As a leader, have you tried to get workers back in the office? Did they resist? Yes, it can be a huge boost to your productivity, but if you do it the wrong way, you’ll achieve the opposite. The biggest reason for resistance in returning to the office is that workers don’t understand the point, or it’s poorly communicated. Here’s a simple guide on how to get employees to come back to the office.
Employees will resist work-from-office (WFO) if you communicate poorly
For many companies, gone are the days your teams need to work on the assembly line together. This is an obvious justification for a 9-5 work together scenario. Today, especially post-COVID, your staff knows remote is possible. So, if you push for WFO, know this: without a clear purpose of your return to work or work-from-office plan, staff will assume the most obvious reason: They aren’t trusted.
Staff who aren’t trusted act untrustworthy
If employees and staff believe they aren’t trusted as they return to your office, don’t be surprised when productivity slumps. Employees who don’t feel trusted will become quiet in meetings or start missing deadlines. People perform to the level of your expectations. Yes, even low expectations.
How to get employees to come back to the office
To get employees to come back to the office, spend time considering the objective and purpose for a return to office plan. Then, communicate your return to the office plan clearly, framed around the big objectives you have for your team. The challenge leaders face isn’t necessarily a hatred of the office but a hatred of bad planning and poor communication.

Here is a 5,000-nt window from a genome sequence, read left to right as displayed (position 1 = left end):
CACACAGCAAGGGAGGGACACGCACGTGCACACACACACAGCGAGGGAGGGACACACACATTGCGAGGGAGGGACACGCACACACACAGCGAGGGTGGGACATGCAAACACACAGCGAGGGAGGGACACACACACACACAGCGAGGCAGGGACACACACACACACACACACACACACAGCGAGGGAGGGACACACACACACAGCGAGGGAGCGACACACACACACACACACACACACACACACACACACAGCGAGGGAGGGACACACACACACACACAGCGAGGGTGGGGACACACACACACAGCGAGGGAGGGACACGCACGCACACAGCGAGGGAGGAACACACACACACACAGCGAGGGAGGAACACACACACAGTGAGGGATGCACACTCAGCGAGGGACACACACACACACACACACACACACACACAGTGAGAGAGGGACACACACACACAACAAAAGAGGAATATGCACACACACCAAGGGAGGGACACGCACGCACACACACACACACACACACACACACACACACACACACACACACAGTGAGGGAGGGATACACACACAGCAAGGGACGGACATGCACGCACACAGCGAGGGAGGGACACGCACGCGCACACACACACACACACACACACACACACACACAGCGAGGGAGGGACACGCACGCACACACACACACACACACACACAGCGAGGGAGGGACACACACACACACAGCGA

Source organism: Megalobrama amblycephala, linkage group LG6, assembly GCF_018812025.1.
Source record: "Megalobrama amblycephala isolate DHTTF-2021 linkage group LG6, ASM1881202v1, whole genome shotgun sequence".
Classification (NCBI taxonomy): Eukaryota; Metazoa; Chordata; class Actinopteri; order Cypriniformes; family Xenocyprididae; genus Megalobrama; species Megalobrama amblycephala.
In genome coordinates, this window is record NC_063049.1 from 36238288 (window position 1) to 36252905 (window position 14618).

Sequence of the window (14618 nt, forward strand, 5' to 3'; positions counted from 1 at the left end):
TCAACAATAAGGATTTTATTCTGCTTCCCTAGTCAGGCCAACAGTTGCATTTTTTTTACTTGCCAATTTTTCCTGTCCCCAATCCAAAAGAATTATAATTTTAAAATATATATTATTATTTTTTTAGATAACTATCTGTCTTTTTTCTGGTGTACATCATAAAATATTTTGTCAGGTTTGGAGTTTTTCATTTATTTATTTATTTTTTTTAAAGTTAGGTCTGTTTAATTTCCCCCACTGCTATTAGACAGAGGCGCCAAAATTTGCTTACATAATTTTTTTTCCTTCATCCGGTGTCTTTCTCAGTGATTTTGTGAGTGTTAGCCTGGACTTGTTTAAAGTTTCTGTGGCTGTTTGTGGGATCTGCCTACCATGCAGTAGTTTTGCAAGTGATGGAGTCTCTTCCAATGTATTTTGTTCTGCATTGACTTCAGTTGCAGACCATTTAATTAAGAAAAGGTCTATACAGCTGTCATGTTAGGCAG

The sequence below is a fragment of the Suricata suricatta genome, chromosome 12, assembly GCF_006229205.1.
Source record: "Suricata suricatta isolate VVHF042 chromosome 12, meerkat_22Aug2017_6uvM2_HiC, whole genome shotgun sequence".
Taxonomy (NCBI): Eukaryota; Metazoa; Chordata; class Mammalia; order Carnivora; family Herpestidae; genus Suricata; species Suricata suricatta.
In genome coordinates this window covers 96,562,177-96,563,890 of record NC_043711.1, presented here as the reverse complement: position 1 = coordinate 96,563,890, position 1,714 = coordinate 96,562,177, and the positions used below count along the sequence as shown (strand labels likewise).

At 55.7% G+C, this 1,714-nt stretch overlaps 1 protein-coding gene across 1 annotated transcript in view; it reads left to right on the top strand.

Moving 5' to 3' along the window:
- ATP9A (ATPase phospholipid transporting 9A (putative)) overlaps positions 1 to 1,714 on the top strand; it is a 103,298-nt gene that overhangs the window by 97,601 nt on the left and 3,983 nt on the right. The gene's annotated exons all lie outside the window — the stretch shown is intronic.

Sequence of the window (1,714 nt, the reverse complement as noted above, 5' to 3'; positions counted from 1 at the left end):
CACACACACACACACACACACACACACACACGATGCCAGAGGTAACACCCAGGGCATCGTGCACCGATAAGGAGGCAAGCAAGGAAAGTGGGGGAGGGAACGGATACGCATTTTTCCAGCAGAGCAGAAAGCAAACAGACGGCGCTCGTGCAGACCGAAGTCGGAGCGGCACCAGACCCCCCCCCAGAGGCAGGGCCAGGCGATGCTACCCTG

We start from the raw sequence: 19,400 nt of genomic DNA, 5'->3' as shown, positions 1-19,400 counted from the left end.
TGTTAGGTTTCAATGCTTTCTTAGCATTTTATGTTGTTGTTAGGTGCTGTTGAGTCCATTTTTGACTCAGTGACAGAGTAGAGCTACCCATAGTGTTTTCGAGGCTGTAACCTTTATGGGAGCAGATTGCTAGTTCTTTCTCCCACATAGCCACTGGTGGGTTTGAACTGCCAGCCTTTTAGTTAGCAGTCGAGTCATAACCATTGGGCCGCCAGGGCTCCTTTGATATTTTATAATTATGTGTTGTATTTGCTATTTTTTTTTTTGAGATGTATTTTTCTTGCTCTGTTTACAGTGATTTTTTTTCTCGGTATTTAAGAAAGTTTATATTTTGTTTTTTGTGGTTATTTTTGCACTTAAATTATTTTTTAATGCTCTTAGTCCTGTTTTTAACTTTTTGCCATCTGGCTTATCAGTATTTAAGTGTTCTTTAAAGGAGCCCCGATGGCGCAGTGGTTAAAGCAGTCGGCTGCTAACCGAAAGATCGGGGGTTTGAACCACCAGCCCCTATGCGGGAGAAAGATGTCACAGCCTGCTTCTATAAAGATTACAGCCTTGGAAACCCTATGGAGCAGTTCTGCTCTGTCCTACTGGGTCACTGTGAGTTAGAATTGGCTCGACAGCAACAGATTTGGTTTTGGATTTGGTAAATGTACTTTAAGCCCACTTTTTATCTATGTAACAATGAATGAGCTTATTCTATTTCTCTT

Explain clearly to your team how their presence can contribute to your goals. And how their presence will help other team members. Employees do understand work isn’t just about them, but it’s on you, the leader, to communicate how their team needs and values them. At the end of the day, working from the office is about their input and advice. You need to be clear about that.
Data on returning to the office. It matters.
There’s no excuse to demand a return to the office plan without a clear purpose or data. Resources on in-person collaboration are bountiful. Developing a plan on how to get employees to come back to the office should be supported by data. These days, research and data are easily accessible. McKinsey, Gallup, and HBR. To build your new work-from-office plan, start there.
A the end of the day, if you can’t communicate how returning to the office will help your team achieve its goals, or if you can’t find a reason, the hindrance to productivity is you.